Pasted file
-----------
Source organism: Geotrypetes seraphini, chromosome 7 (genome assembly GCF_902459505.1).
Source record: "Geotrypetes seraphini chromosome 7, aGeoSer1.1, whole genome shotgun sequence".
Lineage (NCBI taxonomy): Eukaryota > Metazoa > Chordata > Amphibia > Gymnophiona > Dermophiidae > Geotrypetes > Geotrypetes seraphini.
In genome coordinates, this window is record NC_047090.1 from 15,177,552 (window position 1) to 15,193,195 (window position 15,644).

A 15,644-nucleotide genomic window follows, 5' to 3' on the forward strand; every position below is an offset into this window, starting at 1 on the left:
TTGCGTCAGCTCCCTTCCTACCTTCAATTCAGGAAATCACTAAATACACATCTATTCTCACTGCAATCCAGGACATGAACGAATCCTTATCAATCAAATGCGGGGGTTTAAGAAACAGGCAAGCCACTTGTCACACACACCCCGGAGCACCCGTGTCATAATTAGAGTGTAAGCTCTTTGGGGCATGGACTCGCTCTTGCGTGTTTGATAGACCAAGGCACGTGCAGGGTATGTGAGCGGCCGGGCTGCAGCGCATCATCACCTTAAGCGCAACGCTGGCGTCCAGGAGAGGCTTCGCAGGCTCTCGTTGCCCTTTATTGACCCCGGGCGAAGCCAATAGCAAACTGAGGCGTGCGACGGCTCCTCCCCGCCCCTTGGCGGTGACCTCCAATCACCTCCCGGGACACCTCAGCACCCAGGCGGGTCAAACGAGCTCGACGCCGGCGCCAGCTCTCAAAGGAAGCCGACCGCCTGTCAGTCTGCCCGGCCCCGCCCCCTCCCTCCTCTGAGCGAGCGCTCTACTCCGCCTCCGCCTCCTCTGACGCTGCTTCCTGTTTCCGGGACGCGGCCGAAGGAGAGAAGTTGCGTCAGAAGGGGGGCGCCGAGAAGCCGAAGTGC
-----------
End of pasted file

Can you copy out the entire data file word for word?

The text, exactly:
Source organism: Geotrypetes seraphini, chromosome 7 (genome assembly GCF_902459505.1).
Source record: "Geotrypetes seraphini chromosome 7, aGeoSer1.1, whole genome shotgun sequence".
Lineage (NCBI taxonomy): Eukaryota > Metazoa > Chordata > Amphibia > Gymnophiona > Dermophiidae > Geotrypetes > Geotrypetes seraphini.
In genome coordinates, this window is record NC_047090.1 from 15,177,552 (window position 1) to 15,193,195 (window position 15,644).

A 15,644-nucleotide genomic window follows, 5' to 3' on the forward strand; every position below is an offset into this window, starting at 1 on the left:
TTGCGTCAGCTCCCTTCCTACCTTCAATTCAGGAAATCACTAAATACACATCTATTCTCACTGCAATCCAGGACATGAACGAATCCTTATCAATCAAATGCGGGGGTTTAAGAAACAGGCAAGCCACTTGTCACACACACCCCGGAGCACCCGTGTCATAATTAGAGTGTAAGCTCTTTGGGGCATGGACTCGCTCTTGCGTGTTTGATAGACCAAGGCACGTGCAGGGTATGTGAGCGGCCGGGCTGCAGCGCATCATCACCTTAAGCGCAACGCTGGCGTCCAGGAGAGGCTTCGCAGGCTCTCGTTGCCCTTTATTGACCCCGGGCGAAGCCAATAGCAAACTGAGGCGTGCGACGGCTCCTCCCCGCCCCTTGGCGGTGACCTCCAATCACCTCCCGGGACACCTCAGCACCCAGGCGGGTCAAACGAGCTCGACGCCGGCGCCAGCTCTCAAAGGAAGCCGACCGCCTGTCAGTCTGCCCGGCCCCGCCCCCTCCCTCCTCTGAGCGAGCGCTCTACTCCGCCTCCGCCTCCTCTGACGCTGCTTCCTGTTTCCGGGACGCGGCCGAAGGAGAGAAGTTGCGTCAGAAGGGGGGCGCCGAGAAGCCGAAGTGC